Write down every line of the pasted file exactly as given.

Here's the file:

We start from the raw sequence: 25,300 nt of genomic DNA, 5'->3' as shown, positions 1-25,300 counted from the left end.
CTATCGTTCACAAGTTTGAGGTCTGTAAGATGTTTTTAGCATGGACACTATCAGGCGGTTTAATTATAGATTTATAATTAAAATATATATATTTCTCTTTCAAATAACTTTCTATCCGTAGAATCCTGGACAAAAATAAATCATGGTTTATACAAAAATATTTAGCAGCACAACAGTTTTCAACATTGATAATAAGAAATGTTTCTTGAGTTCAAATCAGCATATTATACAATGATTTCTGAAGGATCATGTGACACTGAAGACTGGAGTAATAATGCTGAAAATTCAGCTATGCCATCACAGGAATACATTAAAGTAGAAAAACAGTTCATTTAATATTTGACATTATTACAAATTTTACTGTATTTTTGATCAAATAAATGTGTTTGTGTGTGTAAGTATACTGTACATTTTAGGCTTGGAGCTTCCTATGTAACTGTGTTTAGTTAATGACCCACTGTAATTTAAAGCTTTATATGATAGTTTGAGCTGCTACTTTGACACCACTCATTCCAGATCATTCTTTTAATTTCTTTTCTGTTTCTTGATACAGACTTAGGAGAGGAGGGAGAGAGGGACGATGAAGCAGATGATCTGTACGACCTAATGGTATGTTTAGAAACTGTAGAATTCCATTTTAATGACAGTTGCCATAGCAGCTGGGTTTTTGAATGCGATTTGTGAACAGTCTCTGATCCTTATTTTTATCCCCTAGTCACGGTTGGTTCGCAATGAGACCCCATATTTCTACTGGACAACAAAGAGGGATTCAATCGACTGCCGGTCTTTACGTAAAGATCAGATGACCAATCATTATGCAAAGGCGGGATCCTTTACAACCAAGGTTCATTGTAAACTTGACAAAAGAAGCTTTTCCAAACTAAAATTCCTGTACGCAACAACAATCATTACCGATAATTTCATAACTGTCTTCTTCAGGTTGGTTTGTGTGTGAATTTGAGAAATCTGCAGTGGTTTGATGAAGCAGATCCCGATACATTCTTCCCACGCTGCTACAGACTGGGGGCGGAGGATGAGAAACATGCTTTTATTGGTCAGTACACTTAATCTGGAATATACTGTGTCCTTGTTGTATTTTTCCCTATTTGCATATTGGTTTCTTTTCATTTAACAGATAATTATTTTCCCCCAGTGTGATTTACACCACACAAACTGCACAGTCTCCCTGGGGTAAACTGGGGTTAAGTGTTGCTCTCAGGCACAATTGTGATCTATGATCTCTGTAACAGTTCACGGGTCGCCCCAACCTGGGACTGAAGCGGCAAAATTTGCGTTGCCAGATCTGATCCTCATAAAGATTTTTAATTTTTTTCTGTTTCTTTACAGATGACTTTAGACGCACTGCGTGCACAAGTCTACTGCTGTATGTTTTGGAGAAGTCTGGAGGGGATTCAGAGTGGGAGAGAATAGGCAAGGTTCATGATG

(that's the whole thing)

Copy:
We start from the raw sequence: 25,300 nt of genomic DNA, 5'->3' as shown, positions 1-25,300 counted from the left end.
CTATCGTTCACAAGTTTGAGGTCTGTAAGATGTTTTTAGCATGGACACTATCAGGCGGTTTAATTATAGATTTATAATTAAAATATATATATTTCTCTTTCAAATAACTTTCTATCCGTAGAATCCTGGACAAAAATAAATCATGGTTTATACAAAAATATTTAGCAGCACAACAGTTTTCAACATTGATAATAAGAAATGTTTCTTGAGTTCAAATCAGCATATTATACAATGATTTCTGAAGGATCATGTGACACTGAAGACTGGAGTAATAATGCTGAAAATTCAGCTATGCCATCACAGGAATACATTAAAGTAGAAAAACAGTTCATTTAATATTTGACATTATTACAAATTTTACTGTATTTTTGATCAAATAAATGTGTTTGTGTGTGTAAGTATACTGTACATTTTAGGCTTGGAGCTTCCTATGTAACTGTGTTTAGTTAATGACCCACTGTAATTTAAAGCTTTATATGATAGTTTGAGCTGCTACTTTGACACCACTCATTCCAGATCATTCTTTTAATTTCTTTTCTGTTTCTTGATACAGACTTAGGAGAGGAGGGAGAGAGGGACGATGAAGCAGATGATCTGTACGACCTAATGGTATGTTTAGAAACTGTAGAATTCCATTTTAATGACAGTTGCCATAGCAGCTGGGTTTTTGAATGCGATTTGTGAACAGTCTCTGATCCTTATTTTTATCCCCTAGTCACGGTTGGTTCGCAATGAGACCCCATATTTCTACTGGACAACAAAGAGGGATTCAATCGACTGCCGGTCTTTACGTAAAGATCAGATGACCAATCATTATGCAAAGGCGGGATCCTTTACAACCAAGGTTCATTGTAAACTTGACAAAAGAAGCTTTTCCAAACTAAAATTCCTGTACGCAACAACAATCATTACCGATAATTTCATAACTGTCTTCTTCAGGTTGGTTTGTGTGTGAATTTGAGAAATCTGCAGTGGTTTGATGAAGCAGATCCCGATACATTCTTCCCACGCTGCTACAGACTGGGGGCGGAGGATGAGAAACATGCTTTTATTGGTCAGTACACTTAATCTGGAATATACTGTGTCCTTGTTGTATTTTTCCCTATTTGCATATTGGTTTCTTTTCATTTAACAGATAATTATTTTCCCCCAGTGTGATTTACACCACACAAACTGCACAGTCTCCCTGGGGTAAACTGGGGTTAAGTGTTGCTCTCAGGCACAATTGTGATCTATGATCTCTGTAACAGTTCACGGGTCGCCCCAACCTGGGACTGAAGCGGCAAAATTTGCGTTGCCAGATCTGATCCTCATAAAGATTTTTAATTTTTTTCTGTTTCTTTACAGATGACTTTAGACGCACTGCGTGCACAAGTCTACTGCTGTATGTTTTGGAGAAGTCTGGAGGGGATTCAGAGTGGGAGAGAATAGGCAAGGTTCATGATG